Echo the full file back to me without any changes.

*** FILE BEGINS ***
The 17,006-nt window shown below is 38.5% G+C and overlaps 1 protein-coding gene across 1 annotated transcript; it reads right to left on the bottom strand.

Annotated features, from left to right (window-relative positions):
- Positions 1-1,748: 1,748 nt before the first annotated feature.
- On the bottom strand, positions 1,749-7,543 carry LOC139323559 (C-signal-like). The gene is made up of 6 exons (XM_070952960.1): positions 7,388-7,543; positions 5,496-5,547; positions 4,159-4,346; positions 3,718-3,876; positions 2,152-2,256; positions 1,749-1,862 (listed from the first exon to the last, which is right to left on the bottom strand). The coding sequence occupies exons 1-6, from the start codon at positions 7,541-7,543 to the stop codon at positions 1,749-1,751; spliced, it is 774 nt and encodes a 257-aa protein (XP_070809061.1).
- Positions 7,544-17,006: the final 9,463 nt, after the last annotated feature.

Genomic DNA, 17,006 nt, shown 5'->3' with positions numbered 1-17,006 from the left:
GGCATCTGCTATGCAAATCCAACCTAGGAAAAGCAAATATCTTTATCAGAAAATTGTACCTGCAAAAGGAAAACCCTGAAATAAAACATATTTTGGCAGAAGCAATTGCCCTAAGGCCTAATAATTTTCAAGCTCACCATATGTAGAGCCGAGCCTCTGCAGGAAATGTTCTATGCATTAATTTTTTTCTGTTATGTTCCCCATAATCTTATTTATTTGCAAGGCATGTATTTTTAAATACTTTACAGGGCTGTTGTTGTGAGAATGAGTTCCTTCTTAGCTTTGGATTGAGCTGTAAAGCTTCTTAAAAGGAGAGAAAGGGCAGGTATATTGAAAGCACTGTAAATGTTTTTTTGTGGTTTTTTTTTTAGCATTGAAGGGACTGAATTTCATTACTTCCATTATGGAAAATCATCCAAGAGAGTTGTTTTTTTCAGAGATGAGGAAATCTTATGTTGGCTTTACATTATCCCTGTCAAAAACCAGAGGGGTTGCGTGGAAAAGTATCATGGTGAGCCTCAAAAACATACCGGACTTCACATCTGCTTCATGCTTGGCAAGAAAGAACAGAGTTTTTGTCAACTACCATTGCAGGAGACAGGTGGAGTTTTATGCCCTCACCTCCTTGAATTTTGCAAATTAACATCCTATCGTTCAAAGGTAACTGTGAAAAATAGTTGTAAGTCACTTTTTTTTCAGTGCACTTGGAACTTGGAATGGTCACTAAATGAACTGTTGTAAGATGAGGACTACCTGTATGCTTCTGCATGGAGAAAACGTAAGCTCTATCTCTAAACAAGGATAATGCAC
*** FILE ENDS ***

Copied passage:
The 17,006-nt window shown below is 38.5% G+C and overlaps 1 protein-coding gene across 1 annotated transcript; it reads right to left on the bottom strand.

Annotated features, from left to right (window-relative positions):
- Positions 1-1,748: 1,748 nt before the first annotated feature.
- On the bottom strand, positions 1,749-7,543 carry LOC139323559 (C-signal-like). The gene is made up of 6 exons (XM_070952960.1): positions 7,388-7,543; positions 5,496-5,547; positions 4,159-4,346; positions 3,718-3,876; positions 2,152-2,256; positions 1,749-1,862 (listed from the first exon to the last, which is right to left on the bottom strand). The coding sequence occupies exons 1-6, from the start codon at positions 7,541-7,543 to the stop codon at positions 1,749-1,751; spliced, it is 774 nt and encodes a 257-aa protein (XP_070809061.1).
- Positions 7,544-17,006: the final 9,463 nt, after the last annotated feature.

Genomic DNA, 17,006 nt, shown 5'->3' with positions numbered 1-17,006 from the left:
GGCATCTGCTATGCAAATCCAACCTAGGAAAAGCAAATATCTTTATCAGAAAATTGTACCTGCAAAAGGAAAACCCTGAAATAAAACATATTTTGGCAGAAGCAATTGCCCTAAGGCCTAATAATTTTCAAGCTCACCATATGTAGAGCCGAGCCTCTGCAGGAAATGTTCTATGCATTAATTTTTTTCTGTTATGTTCCCCATAATCTTATTTATTTGCAAGGCATGTATTTTTAAATACTTTACAGGGCTGTTGTTGTGAGAATGAGTTCCTTCTTAGCTTTGGATTGAGCTGTAAAGCTTCTTAAAAGGAGAGAAAGGGCAGGTATATTGAAAGCACTGTAAATGTTTTTTTGTGGTTTTTTTTTTAGCATTGAAGGGACTGAATTTCATTACTTCCATTATGGAAAATCATCCAAGAGAGTTGTTTTTTTCAGAGATGAGGAAATCTTATGTTGGCTTTACATTATCCCTGTCAAAAACCAGAGGGGTTGCGTGGAAAAGTATCATGGTGAGCCTCAAAAACATACCGGACTTCACATCTGCTTCATGCTTGGCAAGAAAGAACAGAGTTTTTGTCAACTACCATTGCAGGAGACAGGTGGAGTTTTATGCCCTCACCTCCTTGAATTTTGCAAATTAACATCCTATCGTTCAAAGGTAACTGTGAAAAATAGTTGTAAGTCACTTTTTTTTCAGTGCACTTGGAACTTGGAATGGTCACTAAATGAACTGTTGTAAGATGAGGACTACCTGTATGCTTCTGCATGGAGAAAACGTAAGCTCTATCTCTAAACAAGGATAATGCAC